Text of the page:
Closing Hymn Story


(SDAH 100)

In 1923 Thomas Chisholm sent this hymn to his coworker, William M. Runyan, who set it to music. In 1954 Runyan recalled, "I wrote harmonies to some 20 or 25 of [Chisholm's] poems. This particular poem held such an appeal that I prayed most earnestly that my tune might carry over its message in a worthy way."

Thomas Obediah Chisholm was born near Franklin, Kentucky, July 29, 1866. After only an eighth-grade education in a small country school, he became the teacher himself at age 16! At 21 he was associate editor of his hometown's paper, the Franklin Favorite. After his conversion in a revival meeting conducted by H. C. Morrison, Chisholm accepted the preacher's invitation to move to Louisville and become office editor and business manager of his paper, the Pentecostal Herald. He was ordained a Methodist minister in 1903, but because of ill health, he was able to serve as pastor for only one year. After five years on a farm near Winona Lake, Indiana, he became a life insurance agent there, and continued that work in Vineland, New Jersey, until retirement in 1953.

Of the more than 1,200 poems he wrote, some 800 were published, and a number were set to music by a dozen of the best-known gospel song composers of that time. Fanny Crosby took a great interest in his early writing and did much to encourage him. He said of his work, "I have sought to be true to the Word, and to avoid flippant and catchy titles and treatment. I have greatly desired that each hymn or poem might have some definite message to the hearts for whom it was written." Another lyric by Chisholm that has had wide usage is "Living for Jesus a life that is true." He died at Ocean Grove, New Jersey, February 29, 1960.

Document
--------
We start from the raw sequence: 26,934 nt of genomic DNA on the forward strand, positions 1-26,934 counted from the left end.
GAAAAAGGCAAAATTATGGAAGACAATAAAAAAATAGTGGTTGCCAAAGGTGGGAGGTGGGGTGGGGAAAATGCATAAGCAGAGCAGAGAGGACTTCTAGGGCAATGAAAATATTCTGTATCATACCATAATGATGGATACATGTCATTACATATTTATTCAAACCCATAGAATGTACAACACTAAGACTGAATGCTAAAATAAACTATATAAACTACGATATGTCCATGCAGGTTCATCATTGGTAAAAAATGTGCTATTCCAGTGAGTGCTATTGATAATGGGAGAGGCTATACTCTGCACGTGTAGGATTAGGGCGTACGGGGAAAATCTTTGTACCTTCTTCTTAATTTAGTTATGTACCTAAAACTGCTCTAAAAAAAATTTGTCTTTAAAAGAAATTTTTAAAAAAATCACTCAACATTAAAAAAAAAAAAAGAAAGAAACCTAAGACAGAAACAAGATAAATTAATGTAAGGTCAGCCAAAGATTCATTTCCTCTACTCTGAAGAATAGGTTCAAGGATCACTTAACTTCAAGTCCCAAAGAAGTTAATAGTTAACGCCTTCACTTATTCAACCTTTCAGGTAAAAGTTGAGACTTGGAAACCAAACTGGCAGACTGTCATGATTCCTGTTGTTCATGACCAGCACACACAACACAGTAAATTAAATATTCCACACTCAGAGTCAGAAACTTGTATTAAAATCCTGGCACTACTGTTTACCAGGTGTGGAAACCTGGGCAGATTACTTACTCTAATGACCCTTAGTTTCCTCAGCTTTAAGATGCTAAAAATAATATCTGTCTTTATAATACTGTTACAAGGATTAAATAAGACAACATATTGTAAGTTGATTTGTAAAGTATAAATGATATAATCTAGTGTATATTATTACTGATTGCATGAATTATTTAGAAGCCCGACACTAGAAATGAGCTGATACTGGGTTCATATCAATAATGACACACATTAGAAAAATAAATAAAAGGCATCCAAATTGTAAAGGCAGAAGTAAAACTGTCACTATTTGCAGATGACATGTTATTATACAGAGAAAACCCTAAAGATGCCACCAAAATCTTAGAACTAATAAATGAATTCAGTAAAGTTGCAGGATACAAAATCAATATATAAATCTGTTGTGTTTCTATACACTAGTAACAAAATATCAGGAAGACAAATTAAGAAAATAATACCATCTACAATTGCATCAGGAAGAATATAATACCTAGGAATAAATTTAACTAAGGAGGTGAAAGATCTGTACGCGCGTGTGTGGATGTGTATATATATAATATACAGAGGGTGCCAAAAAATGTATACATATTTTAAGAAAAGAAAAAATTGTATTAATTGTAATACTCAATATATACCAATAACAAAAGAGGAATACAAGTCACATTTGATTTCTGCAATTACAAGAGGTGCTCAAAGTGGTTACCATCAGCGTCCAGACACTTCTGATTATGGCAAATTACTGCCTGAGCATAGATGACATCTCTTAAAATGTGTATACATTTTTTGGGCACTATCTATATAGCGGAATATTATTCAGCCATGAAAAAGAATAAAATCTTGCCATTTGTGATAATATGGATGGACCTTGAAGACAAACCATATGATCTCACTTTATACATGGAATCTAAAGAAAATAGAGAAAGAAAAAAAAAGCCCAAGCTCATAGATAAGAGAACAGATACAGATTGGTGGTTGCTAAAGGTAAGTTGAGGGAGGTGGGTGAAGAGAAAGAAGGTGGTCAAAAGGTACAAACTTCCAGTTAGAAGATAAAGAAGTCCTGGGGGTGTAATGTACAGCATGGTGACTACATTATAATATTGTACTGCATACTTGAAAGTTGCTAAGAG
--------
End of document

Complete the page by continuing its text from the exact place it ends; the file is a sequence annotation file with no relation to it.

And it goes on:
William Marion Runyan was born January 21, 1870, at Marion, New York, the son of a Methodist minister. As a youth he showed musical talent, playing the organ for church at age 12. Ordained a Methodist minister at age 21, he served several pastorates in Kansas for 12 years before his appointment as evangelist for the Central Kansas Methodist Conference in 1903. After 20 years in this work, he was forced by increasing deafness to take up other duties, and became associated with John Brown University, Sulphur Springs, Arkansas. He pastored the Federated Church and edited the Christian Worker Magazine from 1923 to 1925. Until his retirement in 1948, he did some work for Moody Bible Institute and served as an editor for Hope Publishing Company. Wheaton College conferred on him the honorary Litt.D. in 1948. Death came at Pittsburgh, Kansas, on July 29, 1957.

The Seventh-day Adventist Hymnal, published in 1985, was the first Adventist hymnal to include this hymn.

--Adapted from Wayne Hooper and Edward E. White, Companion to the Seventh-day Adventist Hymnal, 1988, pp. 150-151.